Provided by: the SCDOT
The Ben Sawyer Bridge Rehabilitation Project has reached several milestones over the past few weeks. Concrete has been placed for the first of two deck pours on both the northern and southern approach spans. At the former Navy Base in North Charleston, crews have set the two trusses for the swing span bridge and lifted the control house into place.
Reaching these critical points in the schedule enables the project team to narrow the window for the seven day (168 hour) closure of Ben Sawyer Boulevard, including the closure of the Intracoastal Waterway. The 168 hour closure can be expected to occur between the dates of November 1, 2009, and January 31, 2010, but not to begin between December 15, 2009, and January 3, 2009.
This narrowed closure window assures motorists that the Ben Sawyer Bridge will not be impacted by construction activities during the Isle of Palms Bridge Run on October 3, 2009. The project remains on schedule for a May 2, 2010, contract completion date for the replacement of the existing bridge and the consequent demolition of the old bridge.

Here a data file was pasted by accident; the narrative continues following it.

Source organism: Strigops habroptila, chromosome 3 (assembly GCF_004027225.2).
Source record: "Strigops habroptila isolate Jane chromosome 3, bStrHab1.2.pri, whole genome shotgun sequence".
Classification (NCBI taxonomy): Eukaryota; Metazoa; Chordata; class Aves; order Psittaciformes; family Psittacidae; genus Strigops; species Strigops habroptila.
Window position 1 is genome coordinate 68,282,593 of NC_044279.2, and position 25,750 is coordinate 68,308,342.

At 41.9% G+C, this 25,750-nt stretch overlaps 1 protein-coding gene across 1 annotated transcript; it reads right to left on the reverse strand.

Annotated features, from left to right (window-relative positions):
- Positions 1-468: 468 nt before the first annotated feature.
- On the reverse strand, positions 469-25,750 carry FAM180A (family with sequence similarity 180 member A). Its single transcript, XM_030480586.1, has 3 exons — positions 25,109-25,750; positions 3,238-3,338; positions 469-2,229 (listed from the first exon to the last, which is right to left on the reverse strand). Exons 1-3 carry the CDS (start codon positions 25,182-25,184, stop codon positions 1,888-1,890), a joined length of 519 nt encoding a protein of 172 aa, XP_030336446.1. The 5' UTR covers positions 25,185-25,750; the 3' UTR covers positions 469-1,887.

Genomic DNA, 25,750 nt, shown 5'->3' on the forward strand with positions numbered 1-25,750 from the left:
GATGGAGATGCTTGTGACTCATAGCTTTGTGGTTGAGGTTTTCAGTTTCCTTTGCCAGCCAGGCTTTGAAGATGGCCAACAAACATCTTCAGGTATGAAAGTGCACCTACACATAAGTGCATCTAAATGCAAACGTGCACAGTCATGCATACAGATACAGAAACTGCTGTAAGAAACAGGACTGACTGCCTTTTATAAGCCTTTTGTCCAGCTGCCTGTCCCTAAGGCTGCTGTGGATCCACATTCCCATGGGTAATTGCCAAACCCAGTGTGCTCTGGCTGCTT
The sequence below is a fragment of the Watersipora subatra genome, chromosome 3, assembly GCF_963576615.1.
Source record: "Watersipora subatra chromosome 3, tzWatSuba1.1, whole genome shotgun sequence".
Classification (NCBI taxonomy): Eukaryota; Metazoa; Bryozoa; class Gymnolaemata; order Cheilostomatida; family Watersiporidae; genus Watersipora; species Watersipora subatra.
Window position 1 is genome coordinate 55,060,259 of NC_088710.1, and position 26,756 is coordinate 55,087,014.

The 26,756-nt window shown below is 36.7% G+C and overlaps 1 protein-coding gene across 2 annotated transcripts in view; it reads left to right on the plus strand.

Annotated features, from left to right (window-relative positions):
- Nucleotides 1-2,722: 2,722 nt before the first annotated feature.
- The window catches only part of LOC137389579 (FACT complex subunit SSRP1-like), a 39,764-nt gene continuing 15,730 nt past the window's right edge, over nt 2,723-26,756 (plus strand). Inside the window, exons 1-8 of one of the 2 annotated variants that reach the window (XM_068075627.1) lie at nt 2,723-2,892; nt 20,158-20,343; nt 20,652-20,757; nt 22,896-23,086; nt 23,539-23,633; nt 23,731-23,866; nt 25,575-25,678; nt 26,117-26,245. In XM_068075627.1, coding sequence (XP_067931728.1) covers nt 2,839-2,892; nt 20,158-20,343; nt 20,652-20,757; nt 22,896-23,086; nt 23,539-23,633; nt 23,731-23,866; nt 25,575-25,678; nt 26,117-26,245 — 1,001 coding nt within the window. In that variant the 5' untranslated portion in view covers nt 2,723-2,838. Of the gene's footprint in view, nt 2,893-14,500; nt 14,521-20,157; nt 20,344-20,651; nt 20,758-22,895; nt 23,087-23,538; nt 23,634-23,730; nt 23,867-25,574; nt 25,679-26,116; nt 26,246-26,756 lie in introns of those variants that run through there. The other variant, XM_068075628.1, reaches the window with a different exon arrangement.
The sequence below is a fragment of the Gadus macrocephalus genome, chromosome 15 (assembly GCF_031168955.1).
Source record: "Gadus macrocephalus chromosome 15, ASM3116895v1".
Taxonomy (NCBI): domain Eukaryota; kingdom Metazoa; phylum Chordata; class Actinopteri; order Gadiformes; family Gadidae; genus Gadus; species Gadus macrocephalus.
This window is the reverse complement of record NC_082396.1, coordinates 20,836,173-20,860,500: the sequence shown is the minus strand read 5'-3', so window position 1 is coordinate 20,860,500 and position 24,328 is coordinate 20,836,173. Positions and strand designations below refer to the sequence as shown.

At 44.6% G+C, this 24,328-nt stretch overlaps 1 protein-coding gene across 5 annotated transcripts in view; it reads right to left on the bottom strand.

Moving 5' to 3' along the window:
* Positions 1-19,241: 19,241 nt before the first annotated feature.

Background on the seven day (168 hour) closure: To minimize disruption of traffic during the rehabilitation of the Ben Sawyer Bridge, the South Carolina Department of Transportation (SCDOT) challenged designers and contractors to use the latest construction engineering to meet the bridge rehabilitation requirements while only completely closing the bridge for seven days, or 168 hours. PCL Civil Constructors, Inc. was awarded the project’s design and construction contract in the fall of 2008. Their winning plan includes the construction of the bridge’s swing span off site while building new northern and southern approaches adjacent to the existing bridge. All seven days (168 hours) will be used in a block to remove the old swing span, slide the old bridge east off of its foundations, slide new approach spans onto the existing foundations, and then jacking the new swing span into place. Because the clock will be ticking, careful planning and coordination is required to assure staff, equipment, and even the weather is right for the closure countdown to begin.